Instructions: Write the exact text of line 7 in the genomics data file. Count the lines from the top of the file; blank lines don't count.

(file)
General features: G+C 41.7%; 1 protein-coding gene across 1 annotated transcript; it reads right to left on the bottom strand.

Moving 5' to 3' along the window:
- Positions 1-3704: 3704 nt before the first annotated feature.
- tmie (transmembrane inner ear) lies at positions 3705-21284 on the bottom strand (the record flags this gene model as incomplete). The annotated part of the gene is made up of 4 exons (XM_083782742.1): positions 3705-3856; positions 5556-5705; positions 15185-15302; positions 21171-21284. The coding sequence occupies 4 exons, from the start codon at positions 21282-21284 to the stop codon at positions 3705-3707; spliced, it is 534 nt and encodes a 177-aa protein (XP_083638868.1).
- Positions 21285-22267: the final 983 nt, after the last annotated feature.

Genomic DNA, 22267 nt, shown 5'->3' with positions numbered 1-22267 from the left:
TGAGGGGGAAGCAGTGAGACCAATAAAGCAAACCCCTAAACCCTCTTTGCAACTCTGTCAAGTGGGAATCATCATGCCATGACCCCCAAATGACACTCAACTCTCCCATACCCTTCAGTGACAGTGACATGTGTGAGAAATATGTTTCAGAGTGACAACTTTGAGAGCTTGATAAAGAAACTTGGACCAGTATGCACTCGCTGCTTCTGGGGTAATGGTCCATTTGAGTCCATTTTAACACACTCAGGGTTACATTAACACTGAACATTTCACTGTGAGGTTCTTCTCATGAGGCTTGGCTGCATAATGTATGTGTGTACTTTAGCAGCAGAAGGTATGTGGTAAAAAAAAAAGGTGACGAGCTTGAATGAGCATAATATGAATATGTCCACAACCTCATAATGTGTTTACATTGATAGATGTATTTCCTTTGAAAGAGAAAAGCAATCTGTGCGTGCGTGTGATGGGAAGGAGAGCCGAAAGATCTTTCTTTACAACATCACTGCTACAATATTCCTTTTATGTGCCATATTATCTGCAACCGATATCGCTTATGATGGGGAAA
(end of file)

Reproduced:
TGAGGGGGAAGCAGTGAGACCAATAAAGCAAACCCCTAAACCCTCTTTGCAACTCTGTCAAGTGGGAATCATCATGCCATGACCCCCAAATGACACTCAACTCTCCCATACCCTTCAGTGACAGTGACATGTGTGAGAAATATGTTTCAGAGTGACAACTTTGAGAGCTTGATAAAGAAACTTGGACCAGTATGCACTCGCTGCTTCTGGGGTAATGGTCCATTTGAGTCCATTTTAACACACTCAGGGTTACATTAACACTGAACATTTCACTGTGAGGTTCTTCTCATGAGGCTTGGCTGCATAATGTATGTGTGTACTTTAGCAGCAGAAGGTATGTGGTAAAAAAAAAAGGTGACGAGCTTGAATGAGCATAATATGAATATGTCCACAACCTCATAATGTGTTTACATTGATAGATGTATTTCCTTTGAAAGAGAAAAGCAATCTGTGCGTGCGTGTGATGGGAAGGAGAGCCGAAAGATCTTTCTTTACAACATCACTGCTACAATATTCCTTTTATGTGCCATATTATCTGCAACCGATATCGCTTATGATGGGGAAA